Combined web browsing and searching is discussed herein. While browsing Web pages, a search box is displayed to the user. A set of query terms are made available for selection by the user, such as via a drop-down menu associated with the search box. The set of query terms is automatically determined based at least in part on context information for the user and/or information regarding previous searches. This context information can include, for example, information regarding a Web page currently displayed, information regarding Web pages previously displayed, information regarding a link selected by a user to navigate from one page to another, and so forth. Once a query term is entered in the search box, whether by selection from the set of displayed query terms or by other input mechanisms, the user can select to search for the query term. If requested by the user, the search results are displayed using a preview mode in which the Web page currently being browsed by the user is displayed as one part of the Web page, and the search results are displayed as another part of the Web page.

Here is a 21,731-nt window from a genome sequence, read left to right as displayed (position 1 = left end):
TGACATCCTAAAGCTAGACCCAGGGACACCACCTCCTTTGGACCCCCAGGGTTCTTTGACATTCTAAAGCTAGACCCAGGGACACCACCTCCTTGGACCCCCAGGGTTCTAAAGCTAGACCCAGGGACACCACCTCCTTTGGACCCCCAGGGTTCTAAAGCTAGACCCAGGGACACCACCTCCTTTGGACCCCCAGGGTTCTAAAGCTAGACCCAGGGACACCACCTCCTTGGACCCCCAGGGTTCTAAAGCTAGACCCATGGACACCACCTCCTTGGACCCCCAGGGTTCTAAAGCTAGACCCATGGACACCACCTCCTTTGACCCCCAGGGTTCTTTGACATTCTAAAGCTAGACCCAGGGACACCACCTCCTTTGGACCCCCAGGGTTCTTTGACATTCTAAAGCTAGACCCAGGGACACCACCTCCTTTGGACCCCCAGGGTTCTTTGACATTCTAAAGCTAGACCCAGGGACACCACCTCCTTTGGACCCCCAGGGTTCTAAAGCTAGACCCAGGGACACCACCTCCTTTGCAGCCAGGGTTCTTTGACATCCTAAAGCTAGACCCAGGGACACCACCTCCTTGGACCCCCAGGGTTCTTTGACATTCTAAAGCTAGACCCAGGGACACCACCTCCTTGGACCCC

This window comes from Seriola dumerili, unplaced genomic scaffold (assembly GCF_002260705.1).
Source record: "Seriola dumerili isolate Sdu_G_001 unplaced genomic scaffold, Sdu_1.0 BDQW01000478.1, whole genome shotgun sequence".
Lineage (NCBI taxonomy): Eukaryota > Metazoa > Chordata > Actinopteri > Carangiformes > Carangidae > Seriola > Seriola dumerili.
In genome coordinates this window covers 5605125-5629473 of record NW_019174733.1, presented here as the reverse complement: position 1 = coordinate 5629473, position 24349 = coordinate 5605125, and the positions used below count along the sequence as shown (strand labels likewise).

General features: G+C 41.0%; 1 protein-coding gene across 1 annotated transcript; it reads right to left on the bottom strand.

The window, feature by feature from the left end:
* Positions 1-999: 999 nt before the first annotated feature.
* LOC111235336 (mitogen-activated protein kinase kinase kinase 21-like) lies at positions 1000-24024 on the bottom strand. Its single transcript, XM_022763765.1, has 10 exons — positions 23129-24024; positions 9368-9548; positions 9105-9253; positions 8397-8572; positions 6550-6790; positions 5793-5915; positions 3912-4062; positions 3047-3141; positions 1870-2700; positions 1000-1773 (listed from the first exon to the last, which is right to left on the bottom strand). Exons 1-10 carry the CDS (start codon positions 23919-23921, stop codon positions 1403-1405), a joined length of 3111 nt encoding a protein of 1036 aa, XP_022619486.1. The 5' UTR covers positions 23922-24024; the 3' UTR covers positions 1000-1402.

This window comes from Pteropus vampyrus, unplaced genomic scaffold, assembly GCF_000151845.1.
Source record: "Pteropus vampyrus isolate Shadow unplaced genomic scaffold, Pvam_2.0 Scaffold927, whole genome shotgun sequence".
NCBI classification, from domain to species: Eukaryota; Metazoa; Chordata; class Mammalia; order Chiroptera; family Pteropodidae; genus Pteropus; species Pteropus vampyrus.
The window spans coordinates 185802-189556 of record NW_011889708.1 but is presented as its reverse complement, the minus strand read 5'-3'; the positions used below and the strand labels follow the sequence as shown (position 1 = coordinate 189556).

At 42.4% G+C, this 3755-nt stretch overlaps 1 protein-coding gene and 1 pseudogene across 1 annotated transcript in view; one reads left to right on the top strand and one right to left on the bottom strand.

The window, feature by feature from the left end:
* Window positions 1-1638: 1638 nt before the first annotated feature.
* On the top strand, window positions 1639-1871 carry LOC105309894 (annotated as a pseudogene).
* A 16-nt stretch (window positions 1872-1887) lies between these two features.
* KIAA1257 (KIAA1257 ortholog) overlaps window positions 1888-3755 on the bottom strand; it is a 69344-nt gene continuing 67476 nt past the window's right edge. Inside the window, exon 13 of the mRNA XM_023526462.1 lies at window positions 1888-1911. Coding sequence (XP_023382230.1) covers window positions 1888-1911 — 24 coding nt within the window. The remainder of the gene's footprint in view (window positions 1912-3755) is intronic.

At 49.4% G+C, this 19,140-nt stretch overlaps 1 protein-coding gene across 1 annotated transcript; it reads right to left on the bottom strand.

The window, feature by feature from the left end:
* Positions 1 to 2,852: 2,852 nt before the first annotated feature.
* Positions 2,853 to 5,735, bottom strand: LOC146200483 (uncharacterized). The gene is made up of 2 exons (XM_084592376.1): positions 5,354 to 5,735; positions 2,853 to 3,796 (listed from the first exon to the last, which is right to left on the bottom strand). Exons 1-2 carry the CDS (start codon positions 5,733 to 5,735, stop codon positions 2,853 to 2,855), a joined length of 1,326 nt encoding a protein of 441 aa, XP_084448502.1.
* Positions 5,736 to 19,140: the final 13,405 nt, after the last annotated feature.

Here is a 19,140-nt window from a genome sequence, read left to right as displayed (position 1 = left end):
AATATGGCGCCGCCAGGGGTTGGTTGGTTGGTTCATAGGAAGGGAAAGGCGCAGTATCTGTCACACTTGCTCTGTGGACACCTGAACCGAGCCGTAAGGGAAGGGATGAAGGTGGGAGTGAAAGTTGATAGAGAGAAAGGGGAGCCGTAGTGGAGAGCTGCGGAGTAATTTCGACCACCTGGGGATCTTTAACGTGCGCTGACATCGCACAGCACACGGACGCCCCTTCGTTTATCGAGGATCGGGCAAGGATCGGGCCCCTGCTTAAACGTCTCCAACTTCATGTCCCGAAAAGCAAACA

FIG. 1 illustrates an example system 100 in which the combined web browsing and searching can be used in accordance with one or more embodiments. System 100 includes a computing device 102 that can communicate with one or more (m) servers 104 and a search engine 106 via a network 108. Network 108 can be any of a variety of networks, including the Internet, a local area network (LAN), a public telephone network, an intranet, other public and/or proprietary networks, combinations thereof, and so forth.